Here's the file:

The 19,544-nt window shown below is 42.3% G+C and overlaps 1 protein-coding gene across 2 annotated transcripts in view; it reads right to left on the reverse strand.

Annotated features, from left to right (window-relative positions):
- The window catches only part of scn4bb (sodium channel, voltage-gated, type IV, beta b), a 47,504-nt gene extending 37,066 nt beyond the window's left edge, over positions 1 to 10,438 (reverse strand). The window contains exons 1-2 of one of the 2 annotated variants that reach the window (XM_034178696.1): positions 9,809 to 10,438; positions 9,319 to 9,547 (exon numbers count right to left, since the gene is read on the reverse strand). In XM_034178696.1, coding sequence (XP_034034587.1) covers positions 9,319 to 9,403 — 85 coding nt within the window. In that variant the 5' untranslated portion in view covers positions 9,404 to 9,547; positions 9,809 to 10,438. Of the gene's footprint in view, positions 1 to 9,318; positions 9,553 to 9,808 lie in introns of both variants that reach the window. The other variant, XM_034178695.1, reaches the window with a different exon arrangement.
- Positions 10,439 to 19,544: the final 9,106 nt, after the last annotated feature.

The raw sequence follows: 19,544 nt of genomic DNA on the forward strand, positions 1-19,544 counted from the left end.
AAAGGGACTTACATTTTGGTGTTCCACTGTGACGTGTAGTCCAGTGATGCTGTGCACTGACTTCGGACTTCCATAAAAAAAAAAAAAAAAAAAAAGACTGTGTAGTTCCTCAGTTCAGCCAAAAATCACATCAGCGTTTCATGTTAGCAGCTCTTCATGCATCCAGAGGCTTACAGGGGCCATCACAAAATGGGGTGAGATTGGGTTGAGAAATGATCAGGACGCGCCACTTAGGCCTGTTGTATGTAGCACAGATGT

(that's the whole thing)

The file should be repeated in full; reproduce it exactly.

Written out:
The 19,544-nt window shown below is 42.3% G+C and overlaps 1 protein-coding gene across 2 annotated transcripts in view; it reads right to left on the reverse strand.

Annotated features, from left to right (window-relative positions):
- The window catches only part of scn4bb (sodium channel, voltage-gated, type IV, beta b), a 47,504-nt gene extending 37,066 nt beyond the window's left edge, over positions 1 to 10,438 (reverse strand). The window contains exons 1-2 of one of the 2 annotated variants that reach the window (XM_034178696.1): positions 9,809 to 10,438; positions 9,319 to 9,547 (exon numbers count right to left, since the gene is read on the reverse strand). In XM_034178696.1, coding sequence (XP_034034587.1) covers positions 9,319 to 9,403 — 85 coding nt within the window. In that variant the 5' untranslated portion in view covers positions 9,404 to 9,547; positions 9,809 to 10,438. Of the gene's footprint in view, positions 1 to 9,318; positions 9,553 to 9,808 lie in introns of both variants that reach the window. The other variant, XM_034178695.1, reaches the window with a different exon arrangement.
- Positions 10,439 to 19,544: the final 9,106 nt, after the last annotated feature.

The raw sequence follows: 19,544 nt of genomic DNA on the forward strand, positions 1-19,544 counted from the left end.
AAAGGGACTTACATTTTGGTGTTCCACTGTGACGTGTAGTCCAGTGATGCTGTGCACTGACTTCGGACTTCCATAAAAAAAAAAAAAAAAAAAAAGACTGTGTAGTTCCTCAGTTCAGCCAAAAATCACATCAGCGTTTCATGTTAGCAGCTCTTCATGCATCCAGAGGCTTACAGGGGCCATCACAAAATGGGGTGAGATTGGGTTGAGAAATGATCAGGACGCGCCACTTAGGCCTGTTGTATGTAGCACAGATGT